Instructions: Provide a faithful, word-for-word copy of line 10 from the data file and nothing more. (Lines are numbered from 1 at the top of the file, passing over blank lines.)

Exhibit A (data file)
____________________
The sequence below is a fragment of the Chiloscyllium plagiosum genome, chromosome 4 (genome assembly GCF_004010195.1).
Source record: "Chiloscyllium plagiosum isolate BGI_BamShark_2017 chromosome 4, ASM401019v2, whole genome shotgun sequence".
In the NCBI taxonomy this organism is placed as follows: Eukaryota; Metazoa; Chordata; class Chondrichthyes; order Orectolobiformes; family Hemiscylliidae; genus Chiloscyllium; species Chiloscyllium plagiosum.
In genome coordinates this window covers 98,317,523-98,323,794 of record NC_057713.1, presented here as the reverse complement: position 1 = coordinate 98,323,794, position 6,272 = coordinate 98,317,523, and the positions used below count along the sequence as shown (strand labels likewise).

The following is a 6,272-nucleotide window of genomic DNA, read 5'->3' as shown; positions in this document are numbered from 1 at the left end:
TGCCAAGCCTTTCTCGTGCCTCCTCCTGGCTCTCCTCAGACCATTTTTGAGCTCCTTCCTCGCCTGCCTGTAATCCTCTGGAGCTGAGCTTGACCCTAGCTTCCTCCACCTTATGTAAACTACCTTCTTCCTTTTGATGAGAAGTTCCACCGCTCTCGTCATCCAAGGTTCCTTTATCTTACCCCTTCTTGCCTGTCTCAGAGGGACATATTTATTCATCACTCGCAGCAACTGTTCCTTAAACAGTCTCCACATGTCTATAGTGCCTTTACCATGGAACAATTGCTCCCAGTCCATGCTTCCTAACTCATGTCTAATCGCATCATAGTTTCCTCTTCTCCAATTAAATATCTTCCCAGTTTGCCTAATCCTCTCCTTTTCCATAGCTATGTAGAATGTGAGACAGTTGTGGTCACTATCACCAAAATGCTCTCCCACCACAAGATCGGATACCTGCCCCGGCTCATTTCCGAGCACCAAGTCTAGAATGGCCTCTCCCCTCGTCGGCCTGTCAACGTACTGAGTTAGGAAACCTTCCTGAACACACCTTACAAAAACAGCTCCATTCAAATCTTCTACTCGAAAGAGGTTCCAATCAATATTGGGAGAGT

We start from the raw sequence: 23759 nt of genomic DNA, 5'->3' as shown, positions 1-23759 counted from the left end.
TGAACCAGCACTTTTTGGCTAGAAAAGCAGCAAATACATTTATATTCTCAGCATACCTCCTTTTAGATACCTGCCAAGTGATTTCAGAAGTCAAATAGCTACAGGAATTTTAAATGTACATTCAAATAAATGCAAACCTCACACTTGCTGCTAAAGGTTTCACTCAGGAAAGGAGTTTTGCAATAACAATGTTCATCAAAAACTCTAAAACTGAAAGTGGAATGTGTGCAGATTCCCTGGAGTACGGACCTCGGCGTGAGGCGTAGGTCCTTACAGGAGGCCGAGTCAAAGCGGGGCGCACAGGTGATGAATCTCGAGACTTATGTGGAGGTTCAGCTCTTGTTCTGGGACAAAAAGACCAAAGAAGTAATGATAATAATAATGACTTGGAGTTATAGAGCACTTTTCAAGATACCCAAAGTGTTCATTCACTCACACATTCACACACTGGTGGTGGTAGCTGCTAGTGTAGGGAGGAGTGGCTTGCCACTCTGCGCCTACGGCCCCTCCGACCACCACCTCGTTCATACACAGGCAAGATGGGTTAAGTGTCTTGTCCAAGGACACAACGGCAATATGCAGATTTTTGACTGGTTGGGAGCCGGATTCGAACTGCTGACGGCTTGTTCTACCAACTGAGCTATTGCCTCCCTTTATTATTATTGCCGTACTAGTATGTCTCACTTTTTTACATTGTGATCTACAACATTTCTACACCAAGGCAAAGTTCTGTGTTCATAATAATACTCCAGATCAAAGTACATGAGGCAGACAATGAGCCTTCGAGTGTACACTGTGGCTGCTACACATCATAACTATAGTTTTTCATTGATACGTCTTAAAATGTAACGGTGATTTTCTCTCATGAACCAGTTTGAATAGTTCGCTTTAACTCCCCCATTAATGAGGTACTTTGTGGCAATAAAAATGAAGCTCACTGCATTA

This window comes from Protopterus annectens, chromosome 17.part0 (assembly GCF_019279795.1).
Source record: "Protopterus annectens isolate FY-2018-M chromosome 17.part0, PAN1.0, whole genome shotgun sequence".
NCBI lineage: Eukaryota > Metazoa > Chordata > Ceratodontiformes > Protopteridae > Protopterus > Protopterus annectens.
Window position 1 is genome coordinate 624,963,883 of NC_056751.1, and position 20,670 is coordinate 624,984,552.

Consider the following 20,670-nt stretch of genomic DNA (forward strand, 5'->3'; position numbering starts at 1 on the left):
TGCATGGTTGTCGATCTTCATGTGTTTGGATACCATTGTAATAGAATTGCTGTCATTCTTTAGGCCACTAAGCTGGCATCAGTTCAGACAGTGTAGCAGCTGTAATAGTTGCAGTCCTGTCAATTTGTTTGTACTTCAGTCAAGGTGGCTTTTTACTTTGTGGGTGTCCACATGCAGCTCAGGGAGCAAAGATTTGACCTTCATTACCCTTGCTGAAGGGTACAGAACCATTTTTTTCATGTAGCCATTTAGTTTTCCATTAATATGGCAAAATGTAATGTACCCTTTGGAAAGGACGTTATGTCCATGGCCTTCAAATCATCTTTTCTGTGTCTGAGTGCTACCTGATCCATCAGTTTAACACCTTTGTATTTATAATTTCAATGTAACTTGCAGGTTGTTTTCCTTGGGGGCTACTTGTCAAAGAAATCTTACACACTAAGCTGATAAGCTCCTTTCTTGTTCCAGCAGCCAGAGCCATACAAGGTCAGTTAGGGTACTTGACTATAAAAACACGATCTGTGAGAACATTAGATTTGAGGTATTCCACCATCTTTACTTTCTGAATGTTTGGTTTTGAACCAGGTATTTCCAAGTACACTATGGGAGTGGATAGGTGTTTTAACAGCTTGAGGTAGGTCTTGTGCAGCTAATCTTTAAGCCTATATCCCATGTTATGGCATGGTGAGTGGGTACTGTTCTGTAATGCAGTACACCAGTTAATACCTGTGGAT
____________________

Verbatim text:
Source record: "Protopterus annectens isolate FY-2018-M chromosome 17.part0, PAN1.0, whole genome shotgun sequence".